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Newsletter Muriel Advogados – July 2023

By 01/08/2023August 10th, 2023No Comments

Application of the Selic Rate as a Method for Correcting Civil Debts Under Consideration by the STJ

The Special Court of the Superior Court of Justice (STJ) is in the process of deliberating on Special Appeal 1,795,982, which discusses the possibility of applying the Selic rate to correct civil debts. The issue arises from the interpretation of Article 406 of the Civil Code, which establishes that in the absence of an agreed-upon interest rate or a rate determined by law, interest will be set “according to the rate in force for the delay in payment of taxes owed to the National Treasury.”

The Rapporteur Minister, Luis Felipe Salomão, argues that the best criterion is the use of an official index for monetary correction added to an interest rate of 1% per month. In his opinion, he highlighted the issue of Selic incorporating default interest and monetary correction, which do not always accrue from the same starting point. Furthermore, he reasoned that the use of Selic could make delaying debt payment advantageous.

On the other hand, Minister Raul Araújo voted in favor of using the Selic rate, arguing that it is currently the benchmark that governs the Brazilian financial system, and there would be no doubt that this is the rate referred to in the relevant legal provision. In his view, judicial convictions subject to 1% per month default interest added to monetary correction provide civil creditors with much higher remuneration than any financial investment, as banks are tied to Selic. The continuation of the trial is scheduled for August 1st. The decision will have significant relevance, as it could determine the criterion for correcting civil debts in the country, affecting both creditors and debtors in judicial disputes.

(Superior Court of Justice, Special Appeal No. 1,795,982/SP, Rapporteur Minister Luis Felipe Salomão, Special Court)

TJSP Annuls Arbitral Award Due to Abstention of One of the Arbitrators’ Votes, in an Expansive Interpretation of Article 21, §2, of the Arbitration Law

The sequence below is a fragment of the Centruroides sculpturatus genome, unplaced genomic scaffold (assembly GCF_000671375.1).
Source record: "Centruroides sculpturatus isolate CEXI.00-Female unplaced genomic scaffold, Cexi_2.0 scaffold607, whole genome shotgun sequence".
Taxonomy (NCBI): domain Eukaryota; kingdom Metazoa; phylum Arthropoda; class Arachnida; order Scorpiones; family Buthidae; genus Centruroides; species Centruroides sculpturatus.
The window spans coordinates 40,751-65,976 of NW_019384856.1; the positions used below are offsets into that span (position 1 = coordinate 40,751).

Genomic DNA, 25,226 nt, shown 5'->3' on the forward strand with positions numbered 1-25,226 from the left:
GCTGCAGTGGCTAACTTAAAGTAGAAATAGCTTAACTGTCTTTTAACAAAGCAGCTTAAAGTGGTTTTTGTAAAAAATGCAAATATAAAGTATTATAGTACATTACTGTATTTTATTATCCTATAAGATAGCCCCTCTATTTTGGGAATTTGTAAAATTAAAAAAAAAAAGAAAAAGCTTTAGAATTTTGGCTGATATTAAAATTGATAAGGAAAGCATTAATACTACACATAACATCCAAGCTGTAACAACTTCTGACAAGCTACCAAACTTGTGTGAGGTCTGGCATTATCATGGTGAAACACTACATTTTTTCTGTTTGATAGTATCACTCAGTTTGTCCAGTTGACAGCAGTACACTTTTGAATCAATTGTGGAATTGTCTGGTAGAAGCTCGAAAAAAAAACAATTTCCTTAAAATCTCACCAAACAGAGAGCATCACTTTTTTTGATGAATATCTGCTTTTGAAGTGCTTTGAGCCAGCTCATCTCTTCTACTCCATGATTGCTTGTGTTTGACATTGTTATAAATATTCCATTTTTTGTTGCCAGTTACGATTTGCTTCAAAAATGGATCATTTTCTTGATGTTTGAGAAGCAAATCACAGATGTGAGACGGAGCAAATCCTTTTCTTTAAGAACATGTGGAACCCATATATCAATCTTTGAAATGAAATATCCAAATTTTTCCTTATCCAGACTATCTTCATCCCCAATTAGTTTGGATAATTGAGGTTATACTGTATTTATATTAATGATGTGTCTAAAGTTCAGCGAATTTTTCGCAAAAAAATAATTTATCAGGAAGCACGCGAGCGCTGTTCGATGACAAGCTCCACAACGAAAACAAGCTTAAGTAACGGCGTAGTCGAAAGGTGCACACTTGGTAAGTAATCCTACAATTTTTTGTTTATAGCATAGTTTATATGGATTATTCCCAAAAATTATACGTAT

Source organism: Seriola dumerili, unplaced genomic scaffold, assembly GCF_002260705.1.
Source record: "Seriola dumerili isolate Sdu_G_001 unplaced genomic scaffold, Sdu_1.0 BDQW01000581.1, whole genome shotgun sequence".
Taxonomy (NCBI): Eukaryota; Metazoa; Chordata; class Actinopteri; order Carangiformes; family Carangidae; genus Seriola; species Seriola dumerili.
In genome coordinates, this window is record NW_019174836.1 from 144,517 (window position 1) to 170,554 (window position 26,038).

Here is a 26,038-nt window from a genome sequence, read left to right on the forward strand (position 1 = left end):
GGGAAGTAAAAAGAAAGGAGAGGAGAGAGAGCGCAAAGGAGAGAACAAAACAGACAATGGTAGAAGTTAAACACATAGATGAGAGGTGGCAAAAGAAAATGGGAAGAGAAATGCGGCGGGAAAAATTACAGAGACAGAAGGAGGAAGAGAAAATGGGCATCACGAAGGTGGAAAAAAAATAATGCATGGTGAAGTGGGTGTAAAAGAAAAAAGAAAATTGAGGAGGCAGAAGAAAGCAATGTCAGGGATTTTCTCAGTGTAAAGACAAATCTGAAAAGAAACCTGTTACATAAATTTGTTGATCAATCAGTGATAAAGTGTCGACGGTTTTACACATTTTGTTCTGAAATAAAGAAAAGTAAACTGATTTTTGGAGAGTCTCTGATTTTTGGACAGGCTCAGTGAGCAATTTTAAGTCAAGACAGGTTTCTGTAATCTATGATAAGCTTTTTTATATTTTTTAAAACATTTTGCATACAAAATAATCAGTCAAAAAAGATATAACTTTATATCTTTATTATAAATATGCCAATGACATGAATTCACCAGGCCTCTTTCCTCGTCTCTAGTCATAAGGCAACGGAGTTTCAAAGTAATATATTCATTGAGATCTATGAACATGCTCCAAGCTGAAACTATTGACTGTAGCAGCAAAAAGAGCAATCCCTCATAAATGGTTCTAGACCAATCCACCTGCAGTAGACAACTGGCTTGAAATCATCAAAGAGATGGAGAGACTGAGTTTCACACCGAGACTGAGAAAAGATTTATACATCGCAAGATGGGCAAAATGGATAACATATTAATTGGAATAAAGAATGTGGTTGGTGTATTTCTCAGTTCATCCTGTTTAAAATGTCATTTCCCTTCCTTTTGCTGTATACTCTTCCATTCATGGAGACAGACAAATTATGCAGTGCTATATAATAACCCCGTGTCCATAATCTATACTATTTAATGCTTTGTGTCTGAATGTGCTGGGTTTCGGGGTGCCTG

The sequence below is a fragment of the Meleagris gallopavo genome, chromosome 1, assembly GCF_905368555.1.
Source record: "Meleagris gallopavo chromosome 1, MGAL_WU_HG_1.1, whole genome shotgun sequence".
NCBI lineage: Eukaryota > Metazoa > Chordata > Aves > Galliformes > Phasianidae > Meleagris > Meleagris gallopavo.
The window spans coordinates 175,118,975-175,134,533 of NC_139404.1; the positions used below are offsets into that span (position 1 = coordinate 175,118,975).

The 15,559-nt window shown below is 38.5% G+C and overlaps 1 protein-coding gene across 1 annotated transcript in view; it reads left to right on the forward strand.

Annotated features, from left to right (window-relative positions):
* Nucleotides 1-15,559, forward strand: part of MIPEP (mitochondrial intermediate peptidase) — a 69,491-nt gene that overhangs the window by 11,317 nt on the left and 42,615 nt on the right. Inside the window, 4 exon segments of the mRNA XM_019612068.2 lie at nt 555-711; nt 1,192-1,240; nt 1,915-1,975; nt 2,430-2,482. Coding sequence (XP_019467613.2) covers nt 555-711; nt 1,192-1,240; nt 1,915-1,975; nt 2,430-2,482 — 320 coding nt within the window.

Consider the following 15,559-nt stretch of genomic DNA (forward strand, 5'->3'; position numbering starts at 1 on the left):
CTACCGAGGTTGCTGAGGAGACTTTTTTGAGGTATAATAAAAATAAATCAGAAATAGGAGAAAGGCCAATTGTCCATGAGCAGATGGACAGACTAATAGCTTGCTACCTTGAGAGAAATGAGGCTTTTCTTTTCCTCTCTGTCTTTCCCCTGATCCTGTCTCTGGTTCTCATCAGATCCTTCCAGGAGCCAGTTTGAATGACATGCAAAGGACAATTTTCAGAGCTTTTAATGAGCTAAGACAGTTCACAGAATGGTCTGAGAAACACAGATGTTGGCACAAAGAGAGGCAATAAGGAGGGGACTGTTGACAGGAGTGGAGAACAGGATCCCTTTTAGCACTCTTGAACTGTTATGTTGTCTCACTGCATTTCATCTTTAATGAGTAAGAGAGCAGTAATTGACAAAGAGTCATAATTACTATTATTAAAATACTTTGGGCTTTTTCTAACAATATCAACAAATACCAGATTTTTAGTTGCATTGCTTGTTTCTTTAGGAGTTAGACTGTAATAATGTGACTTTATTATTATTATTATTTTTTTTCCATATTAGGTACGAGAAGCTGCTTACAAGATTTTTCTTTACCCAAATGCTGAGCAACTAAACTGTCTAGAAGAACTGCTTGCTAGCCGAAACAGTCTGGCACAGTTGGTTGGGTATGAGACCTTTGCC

The 1st Chamber for Business Law of the São Paulo Court of Justice (TJSP), in a decision rendered by Judge Cesar Ciampolini, decided to annul an arbitral award issued without the vote of one of the arbitrators.

In this case, due to a disagreement between two arbitrators and the abstention of the remaining arbitrator’s vote, the presiding arbitrator decided, based on Article 24, §1 of the Arbitration Law and Article 15.2 of the arbitration chamber’s regulations, to give preference to their own vote (casting vote). However, for the TJSP, abstention from voting cannot be considered as a qualitative disagreement capable of legitimizing the casting vote.

Furthermore, the TJSP analogously and supplementally stated that an arbitrator must decide due to the non-avoidance of the Judiciary, a constitutional principle that also refers to arbitral judgments. Thus, in an expansive interpretation of Article 21, §2 of the Arbitration Law, the court decided to annul the debated decision.

(São Paulo Court of Justice, Civil Appeal No. 1094661-81.2019.8.26.0100, Judge Cesar Ciampolini, 1st Chamber for Business Law, Decided on 05/24/2023)

STJ Rules that Replacement of Cash Attachment with Judicial Guarantee Insurance is Possible Without Creditor’s Agreement

The Third Panel of the Superior Court of Justice (STJ) upheld a decision of the São Paulo Court of Justice (TJSP) that authorized the replacement of cash attachment with the presentation of judicial guarantee in an enforcement action, even without the creditor’s agreement.